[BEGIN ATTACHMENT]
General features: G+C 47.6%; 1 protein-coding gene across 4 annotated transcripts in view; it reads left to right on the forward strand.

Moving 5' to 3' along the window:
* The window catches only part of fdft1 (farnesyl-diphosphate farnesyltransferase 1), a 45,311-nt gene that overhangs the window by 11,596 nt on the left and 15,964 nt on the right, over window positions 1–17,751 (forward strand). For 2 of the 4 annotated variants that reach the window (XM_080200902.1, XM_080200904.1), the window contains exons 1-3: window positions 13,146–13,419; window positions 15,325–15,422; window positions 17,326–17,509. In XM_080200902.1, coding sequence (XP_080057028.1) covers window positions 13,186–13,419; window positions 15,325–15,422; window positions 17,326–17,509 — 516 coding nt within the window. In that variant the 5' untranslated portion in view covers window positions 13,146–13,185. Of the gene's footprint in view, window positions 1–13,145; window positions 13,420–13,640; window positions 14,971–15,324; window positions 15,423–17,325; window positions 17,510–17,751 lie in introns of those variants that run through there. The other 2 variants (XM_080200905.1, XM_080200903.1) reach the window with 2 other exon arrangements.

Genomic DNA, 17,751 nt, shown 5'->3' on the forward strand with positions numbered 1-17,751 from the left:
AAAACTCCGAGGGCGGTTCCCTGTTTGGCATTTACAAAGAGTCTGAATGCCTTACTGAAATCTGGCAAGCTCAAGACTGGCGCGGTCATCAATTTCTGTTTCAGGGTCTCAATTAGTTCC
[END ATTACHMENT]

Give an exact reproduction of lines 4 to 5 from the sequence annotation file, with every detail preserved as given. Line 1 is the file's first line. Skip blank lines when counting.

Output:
Genomic DNA, 17,751 nt, shown 5'->3' on the forward strand with positions numbered 1-17,751 from the left:
AAAACTCCGAGGGCGGTTCCCTGTTTGGCATTTACAAAGAGTCTGAATGCCTTACTGAAATCTGGCAAGCTCAAGACTGGCGCGGTCATCAATTTCTGTTTCAGGGTCTCAATTAGTTCC